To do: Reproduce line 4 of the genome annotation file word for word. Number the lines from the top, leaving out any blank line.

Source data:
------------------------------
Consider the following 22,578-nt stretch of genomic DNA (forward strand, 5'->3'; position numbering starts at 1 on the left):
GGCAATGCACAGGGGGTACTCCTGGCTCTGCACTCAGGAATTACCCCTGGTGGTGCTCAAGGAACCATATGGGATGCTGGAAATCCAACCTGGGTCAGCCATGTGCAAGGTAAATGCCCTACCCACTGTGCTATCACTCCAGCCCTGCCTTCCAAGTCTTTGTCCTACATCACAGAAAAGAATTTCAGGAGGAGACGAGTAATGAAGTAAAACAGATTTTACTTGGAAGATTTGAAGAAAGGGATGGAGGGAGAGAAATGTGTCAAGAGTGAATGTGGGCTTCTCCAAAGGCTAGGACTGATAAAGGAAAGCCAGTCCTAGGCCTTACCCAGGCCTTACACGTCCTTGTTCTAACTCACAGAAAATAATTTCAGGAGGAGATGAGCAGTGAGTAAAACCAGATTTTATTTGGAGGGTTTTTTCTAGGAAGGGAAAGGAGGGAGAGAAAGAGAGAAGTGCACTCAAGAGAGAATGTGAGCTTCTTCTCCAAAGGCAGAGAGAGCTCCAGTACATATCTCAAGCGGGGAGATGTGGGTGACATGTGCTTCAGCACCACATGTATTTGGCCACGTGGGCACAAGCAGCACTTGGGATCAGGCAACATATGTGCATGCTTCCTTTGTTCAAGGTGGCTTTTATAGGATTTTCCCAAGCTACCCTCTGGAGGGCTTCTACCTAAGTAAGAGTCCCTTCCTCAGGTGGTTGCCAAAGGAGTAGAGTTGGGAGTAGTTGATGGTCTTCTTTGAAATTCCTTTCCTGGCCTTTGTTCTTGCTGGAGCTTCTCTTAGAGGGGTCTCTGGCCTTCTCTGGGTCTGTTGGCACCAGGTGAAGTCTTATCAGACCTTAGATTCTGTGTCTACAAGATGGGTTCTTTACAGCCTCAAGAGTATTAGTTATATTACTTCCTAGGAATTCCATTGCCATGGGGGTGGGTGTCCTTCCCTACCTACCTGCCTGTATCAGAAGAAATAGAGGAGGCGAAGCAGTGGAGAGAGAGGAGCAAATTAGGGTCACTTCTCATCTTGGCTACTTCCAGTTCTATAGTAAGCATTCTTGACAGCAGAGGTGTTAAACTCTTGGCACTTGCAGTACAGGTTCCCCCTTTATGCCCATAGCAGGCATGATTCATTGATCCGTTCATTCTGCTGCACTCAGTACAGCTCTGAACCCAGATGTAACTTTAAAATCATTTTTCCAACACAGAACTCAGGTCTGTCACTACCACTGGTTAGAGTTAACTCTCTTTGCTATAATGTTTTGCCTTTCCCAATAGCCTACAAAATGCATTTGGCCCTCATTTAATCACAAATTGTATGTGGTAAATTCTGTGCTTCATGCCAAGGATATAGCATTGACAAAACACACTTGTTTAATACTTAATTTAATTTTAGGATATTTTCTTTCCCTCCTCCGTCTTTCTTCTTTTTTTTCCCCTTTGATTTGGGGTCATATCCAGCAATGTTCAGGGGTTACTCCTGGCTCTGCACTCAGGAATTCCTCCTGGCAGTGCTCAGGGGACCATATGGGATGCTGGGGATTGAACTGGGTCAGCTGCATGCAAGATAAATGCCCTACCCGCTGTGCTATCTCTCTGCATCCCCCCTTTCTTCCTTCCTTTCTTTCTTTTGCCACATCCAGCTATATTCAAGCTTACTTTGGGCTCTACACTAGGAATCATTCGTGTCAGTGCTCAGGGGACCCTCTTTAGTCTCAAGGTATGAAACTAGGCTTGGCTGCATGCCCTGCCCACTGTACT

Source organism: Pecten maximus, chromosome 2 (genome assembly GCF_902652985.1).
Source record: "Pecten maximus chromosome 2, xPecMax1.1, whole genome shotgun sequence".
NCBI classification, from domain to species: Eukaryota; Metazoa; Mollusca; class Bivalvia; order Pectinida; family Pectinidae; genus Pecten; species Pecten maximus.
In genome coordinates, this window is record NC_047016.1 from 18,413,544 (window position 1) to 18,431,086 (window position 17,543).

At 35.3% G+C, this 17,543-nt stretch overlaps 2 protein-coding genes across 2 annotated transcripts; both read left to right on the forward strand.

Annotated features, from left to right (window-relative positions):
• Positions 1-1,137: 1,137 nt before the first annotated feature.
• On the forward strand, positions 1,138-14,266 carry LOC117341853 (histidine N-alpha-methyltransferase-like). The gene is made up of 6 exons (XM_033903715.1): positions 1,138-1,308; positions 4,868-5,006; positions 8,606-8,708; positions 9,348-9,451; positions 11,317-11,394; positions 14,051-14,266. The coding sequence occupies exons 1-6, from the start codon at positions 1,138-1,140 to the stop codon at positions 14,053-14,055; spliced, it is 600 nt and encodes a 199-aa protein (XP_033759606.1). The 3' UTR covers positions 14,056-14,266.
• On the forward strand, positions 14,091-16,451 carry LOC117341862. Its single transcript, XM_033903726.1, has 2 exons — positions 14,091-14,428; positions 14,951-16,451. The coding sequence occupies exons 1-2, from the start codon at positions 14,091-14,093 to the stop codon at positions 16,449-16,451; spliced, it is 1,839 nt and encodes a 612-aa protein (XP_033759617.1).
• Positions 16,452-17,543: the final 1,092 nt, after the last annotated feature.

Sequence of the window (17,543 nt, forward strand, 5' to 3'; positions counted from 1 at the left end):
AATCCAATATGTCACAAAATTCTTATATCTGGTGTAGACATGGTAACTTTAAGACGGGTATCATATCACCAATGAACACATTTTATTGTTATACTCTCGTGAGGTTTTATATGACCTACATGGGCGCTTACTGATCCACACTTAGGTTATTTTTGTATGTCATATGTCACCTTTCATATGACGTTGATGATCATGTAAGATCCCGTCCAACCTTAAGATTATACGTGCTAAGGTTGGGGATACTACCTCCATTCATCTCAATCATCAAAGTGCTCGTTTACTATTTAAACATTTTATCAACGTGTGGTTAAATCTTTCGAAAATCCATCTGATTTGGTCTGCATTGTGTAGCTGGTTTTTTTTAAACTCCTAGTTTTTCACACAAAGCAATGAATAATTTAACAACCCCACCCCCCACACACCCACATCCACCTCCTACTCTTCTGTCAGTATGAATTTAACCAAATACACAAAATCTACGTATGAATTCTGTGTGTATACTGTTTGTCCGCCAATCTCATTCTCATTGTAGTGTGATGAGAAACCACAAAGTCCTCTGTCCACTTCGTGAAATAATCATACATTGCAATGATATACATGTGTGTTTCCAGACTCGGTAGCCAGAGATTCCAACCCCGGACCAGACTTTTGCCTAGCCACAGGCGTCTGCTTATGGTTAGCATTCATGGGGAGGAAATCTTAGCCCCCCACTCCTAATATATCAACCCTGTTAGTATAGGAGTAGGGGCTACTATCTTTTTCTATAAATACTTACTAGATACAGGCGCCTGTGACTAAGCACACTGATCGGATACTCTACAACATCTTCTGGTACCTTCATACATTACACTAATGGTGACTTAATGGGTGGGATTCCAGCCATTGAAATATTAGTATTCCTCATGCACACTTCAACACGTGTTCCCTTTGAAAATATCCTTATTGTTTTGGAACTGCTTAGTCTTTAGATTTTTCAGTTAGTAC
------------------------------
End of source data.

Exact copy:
Source record: "Pecten maximus chromosome 2, xPecMax1.1, whole genome shotgun sequence".